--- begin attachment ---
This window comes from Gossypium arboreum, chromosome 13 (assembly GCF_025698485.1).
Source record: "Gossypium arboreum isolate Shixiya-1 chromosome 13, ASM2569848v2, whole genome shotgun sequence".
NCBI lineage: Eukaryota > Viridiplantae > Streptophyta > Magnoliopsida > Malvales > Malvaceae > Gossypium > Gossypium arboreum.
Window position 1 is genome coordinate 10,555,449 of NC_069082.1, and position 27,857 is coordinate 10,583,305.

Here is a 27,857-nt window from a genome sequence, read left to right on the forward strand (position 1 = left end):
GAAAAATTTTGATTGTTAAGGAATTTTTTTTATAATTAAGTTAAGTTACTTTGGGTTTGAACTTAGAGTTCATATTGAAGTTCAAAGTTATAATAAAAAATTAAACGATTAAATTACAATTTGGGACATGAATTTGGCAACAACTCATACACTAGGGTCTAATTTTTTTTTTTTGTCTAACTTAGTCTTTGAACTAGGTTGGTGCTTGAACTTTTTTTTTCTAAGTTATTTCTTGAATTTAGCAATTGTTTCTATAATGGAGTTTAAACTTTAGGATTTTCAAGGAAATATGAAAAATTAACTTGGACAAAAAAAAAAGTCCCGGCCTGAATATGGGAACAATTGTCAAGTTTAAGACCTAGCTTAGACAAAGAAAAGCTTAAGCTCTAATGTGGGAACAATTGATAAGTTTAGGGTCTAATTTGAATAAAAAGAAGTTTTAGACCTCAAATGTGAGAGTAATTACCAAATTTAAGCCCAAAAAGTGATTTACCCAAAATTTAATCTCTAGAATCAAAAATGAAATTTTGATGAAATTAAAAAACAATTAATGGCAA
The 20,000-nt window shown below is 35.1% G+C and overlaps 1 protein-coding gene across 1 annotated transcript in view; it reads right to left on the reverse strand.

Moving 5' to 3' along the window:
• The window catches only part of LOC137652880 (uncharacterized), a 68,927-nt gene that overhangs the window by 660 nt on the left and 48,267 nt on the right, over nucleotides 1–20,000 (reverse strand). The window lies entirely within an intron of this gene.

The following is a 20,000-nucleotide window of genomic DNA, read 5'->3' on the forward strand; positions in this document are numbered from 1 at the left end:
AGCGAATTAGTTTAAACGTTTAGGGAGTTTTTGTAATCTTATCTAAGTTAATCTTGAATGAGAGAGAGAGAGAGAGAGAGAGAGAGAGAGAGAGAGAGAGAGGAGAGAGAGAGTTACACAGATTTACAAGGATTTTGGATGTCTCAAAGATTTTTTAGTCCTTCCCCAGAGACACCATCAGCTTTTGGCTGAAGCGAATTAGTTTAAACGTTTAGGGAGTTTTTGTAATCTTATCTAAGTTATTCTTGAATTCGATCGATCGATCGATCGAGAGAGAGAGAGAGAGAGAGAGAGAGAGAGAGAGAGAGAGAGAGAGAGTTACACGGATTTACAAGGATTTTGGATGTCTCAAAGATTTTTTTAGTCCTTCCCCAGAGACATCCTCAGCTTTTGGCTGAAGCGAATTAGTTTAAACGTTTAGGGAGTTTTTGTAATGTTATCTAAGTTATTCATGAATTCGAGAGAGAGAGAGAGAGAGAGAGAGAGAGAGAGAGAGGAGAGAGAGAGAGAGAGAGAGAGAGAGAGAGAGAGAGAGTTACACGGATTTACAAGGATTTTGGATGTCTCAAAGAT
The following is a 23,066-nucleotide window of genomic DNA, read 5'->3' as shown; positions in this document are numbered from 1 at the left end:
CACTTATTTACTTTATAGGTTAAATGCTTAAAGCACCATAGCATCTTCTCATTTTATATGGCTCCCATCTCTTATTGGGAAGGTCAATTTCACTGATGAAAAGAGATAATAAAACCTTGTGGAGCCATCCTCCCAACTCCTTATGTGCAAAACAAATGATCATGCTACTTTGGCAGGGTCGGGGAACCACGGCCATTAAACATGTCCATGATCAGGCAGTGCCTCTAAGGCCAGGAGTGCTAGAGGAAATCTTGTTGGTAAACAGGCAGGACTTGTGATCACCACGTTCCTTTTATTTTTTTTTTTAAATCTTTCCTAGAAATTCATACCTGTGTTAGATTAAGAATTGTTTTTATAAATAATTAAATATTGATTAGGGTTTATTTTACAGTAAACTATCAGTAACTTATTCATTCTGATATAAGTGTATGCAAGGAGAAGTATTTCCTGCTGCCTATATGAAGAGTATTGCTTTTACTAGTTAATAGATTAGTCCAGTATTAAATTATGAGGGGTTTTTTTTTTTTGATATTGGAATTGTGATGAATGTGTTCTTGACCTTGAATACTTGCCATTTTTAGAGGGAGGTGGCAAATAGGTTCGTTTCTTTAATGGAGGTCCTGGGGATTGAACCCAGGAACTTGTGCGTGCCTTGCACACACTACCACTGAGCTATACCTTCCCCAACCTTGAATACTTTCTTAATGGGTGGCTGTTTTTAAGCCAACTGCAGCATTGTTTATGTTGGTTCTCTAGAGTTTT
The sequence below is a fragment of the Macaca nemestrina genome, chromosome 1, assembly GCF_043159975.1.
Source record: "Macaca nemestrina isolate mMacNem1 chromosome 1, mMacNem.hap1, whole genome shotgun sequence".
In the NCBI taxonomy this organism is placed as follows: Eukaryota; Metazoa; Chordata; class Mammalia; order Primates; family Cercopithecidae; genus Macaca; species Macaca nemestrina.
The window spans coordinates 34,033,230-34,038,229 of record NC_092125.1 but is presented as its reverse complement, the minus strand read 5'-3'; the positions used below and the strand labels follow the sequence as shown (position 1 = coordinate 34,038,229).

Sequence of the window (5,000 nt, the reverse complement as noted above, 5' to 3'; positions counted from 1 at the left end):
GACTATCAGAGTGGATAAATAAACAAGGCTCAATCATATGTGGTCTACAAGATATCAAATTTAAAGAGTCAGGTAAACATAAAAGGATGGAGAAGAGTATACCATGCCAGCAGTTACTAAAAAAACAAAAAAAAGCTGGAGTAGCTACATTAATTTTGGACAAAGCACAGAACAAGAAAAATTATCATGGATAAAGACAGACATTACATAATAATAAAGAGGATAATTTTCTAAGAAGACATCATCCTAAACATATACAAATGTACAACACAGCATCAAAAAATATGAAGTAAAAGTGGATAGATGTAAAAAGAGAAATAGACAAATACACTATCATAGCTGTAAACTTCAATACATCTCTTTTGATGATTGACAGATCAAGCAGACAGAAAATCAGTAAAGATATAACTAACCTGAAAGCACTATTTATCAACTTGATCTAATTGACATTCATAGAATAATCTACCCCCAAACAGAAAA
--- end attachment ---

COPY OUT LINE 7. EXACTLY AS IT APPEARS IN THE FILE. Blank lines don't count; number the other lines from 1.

The 20,000-nt window shown below is 35.1% G+C and overlaps 1 protein-coding gene across 1 annotated transcript in view; it reads right to left on the reverse strand.